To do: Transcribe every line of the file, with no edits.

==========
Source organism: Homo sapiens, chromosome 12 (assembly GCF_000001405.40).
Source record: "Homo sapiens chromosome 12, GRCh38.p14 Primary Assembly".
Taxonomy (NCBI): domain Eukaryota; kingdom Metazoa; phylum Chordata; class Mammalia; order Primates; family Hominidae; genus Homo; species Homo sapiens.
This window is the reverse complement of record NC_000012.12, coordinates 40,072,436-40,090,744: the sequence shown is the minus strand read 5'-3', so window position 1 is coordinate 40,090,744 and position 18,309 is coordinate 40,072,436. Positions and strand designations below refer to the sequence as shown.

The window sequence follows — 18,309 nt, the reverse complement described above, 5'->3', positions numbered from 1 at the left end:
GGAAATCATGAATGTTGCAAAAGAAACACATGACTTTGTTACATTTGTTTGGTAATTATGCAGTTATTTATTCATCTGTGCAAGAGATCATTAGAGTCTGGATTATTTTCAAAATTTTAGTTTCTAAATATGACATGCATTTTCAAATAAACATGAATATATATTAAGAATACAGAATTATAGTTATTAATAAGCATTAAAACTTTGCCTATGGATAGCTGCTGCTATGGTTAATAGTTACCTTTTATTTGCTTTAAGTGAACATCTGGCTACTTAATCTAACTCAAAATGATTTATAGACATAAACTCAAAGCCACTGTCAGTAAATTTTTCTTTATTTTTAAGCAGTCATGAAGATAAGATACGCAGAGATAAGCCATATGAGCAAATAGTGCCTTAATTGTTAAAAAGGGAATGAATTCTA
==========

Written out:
Source organism: Homo sapiens, chromosome 12 (assembly GCF_000001405.40).
Source record: "Homo sapiens chromosome 12, GRCh38.p14 Primary Assembly".
Taxonomy (NCBI): domain Eukaryota; kingdom Metazoa; phylum Chordata; class Mammalia; order Primates; family Hominidae; genus Homo; species Homo sapiens.
This window is the reverse complement of record NC_000012.12, coordinates 40,072,436-40,090,744: the sequence shown is the minus strand read 5'-3', so window position 1 is coordinate 40,090,744 and position 18,309 is coordinate 40,072,436. Positions and strand designations below refer to the sequence as shown.

The window sequence follows — 18,309 nt, the reverse complement described above, 5'->3', positions numbered from 1 at the left end:
GGAAATCATGAATGTTGCAAAAGAAACACATGACTTTGTTACATTTGTTTGGTAATTATGCAGTTATTTATTCATCTGTGCAAGAGATCATTAGAGTCTGGATTATTTTCAAAATTTTAGTTTCTAAATATGACATGCATTTTCAAATAAACATGAATATATATTAAGAATACAGAATTATAGTTATTAATAAGCATTAAAACTTTGCCTATGGATAGCTGCTGCTATGGTTAATAGTTACCTTTTATTTGCTTTAAGTGAACATCTGGCTACTTAATCTAACTCAAAATGATTTATAGACATAAACTCAAAGCCACTGTCAGTAAATTTTTCTTTATTTTTAAGCAGTCATGAAGATAAGATACGCAGAGATAAGCCATATGAGCAAATAGTGCCTTAATTGTTAAAAAGGGAATGAATTCTA